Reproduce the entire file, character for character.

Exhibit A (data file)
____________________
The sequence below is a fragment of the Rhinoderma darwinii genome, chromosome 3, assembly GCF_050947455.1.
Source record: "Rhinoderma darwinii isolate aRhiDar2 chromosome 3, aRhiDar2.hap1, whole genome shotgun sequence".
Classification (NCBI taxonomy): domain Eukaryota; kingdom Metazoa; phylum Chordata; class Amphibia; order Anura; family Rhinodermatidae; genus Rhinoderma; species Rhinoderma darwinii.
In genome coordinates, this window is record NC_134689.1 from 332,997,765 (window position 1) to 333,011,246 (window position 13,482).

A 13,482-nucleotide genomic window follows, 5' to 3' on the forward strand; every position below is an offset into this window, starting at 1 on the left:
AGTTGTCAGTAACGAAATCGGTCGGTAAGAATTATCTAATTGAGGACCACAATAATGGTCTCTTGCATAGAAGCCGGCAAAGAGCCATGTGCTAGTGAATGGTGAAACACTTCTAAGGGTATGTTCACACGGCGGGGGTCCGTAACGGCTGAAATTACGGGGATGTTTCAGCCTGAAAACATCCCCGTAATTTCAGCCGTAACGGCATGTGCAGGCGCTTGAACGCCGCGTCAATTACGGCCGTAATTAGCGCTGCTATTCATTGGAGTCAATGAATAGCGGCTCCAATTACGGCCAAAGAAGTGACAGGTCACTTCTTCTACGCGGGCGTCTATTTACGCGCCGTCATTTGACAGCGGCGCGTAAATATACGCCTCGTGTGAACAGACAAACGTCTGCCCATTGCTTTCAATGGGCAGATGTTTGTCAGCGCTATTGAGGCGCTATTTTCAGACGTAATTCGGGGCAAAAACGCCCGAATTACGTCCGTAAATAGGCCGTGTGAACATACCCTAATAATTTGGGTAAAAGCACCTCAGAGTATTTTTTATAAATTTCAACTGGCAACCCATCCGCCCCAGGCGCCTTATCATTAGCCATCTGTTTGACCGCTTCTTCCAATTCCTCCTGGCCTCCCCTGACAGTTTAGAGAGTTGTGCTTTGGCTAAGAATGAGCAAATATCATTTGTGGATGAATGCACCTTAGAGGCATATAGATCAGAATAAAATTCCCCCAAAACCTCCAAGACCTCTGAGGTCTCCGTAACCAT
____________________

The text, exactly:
The sequence below is a fragment of the Rhinoderma darwinii genome, chromosome 3, assembly GCF_050947455.1.
Source record: "Rhinoderma darwinii isolate aRhiDar2 chromosome 3, aRhiDar2.hap1, whole genome shotgun sequence".
Classification (NCBI taxonomy): domain Eukaryota; kingdom Metazoa; phylum Chordata; class Amphibia; order Anura; family Rhinodermatidae; genus Rhinoderma; species Rhinoderma darwinii.
In genome coordinates, this window is record NC_134689.1 from 332,997,765 (window position 1) to 333,011,246 (window position 13,482).

A 13,482-nucleotide genomic window follows, 5' to 3' on the forward strand; every position below is an offset into this window, starting at 1 on the left:
AGTTGTCAGTAACGAAATCGGTCGGTAAGAATTATCTAATTGAGGACCACAATAATGGTCTCTTGCATAGAAGCCGGCAAAGAGCCATGTGCTAGTGAATGGTGAAACACTTCTAAGGGTATGTTCACACGGCGGGGGTCCGTAACGGCTGAAATTACGGGGATGTTTCAGCCTGAAAACATCCCCGTAATTTCAGCCGTAACGGCATGTGCAGGCGCTTGAACGCCGCGTCAATTACGGCCGTAATTAGCGCTGCTATTCATTGGAGTCAATGAATAGCGGCTCCAATTACGGCCAAAGAAGTGACAGGTCACTTCTTCTACGCGGGCGTCTATTTACGCGCCGTCATTTGACAGCGGCGCGTAAATATACGCCTCGTGTGAACAGACAAACGTCTGCCCATTGCTTTCAATGGGCAGATGTTTGTCAGCGCTATTGAGGCGCTATTTTCAGACGTAATTCGGGGCAAAAACGCCCGAATTACGTCCGTAAATAGGCCGTGTGAACATACCCTAATAATTTGGGTAAAAGCACCTCAGAGTATTTTTTATAAATTTCAACTGGCAACCCATCCGCCCCAGGCGCCTTATCATTAGCCATCTGTTTGACCGCTTCTTCCAATTCCTCCTGGCCTCCCCTGACAGTTTAGAGAGTTGTGCTTTGGCTAAGAATGAGCAAATATCATTTGTGGATGAATGCACCTTAGAGGCATATAGATCAGAATAAAATTCCCCCAAAACCTCCAAGACCTCTGAGGTCTCCGTAACCAT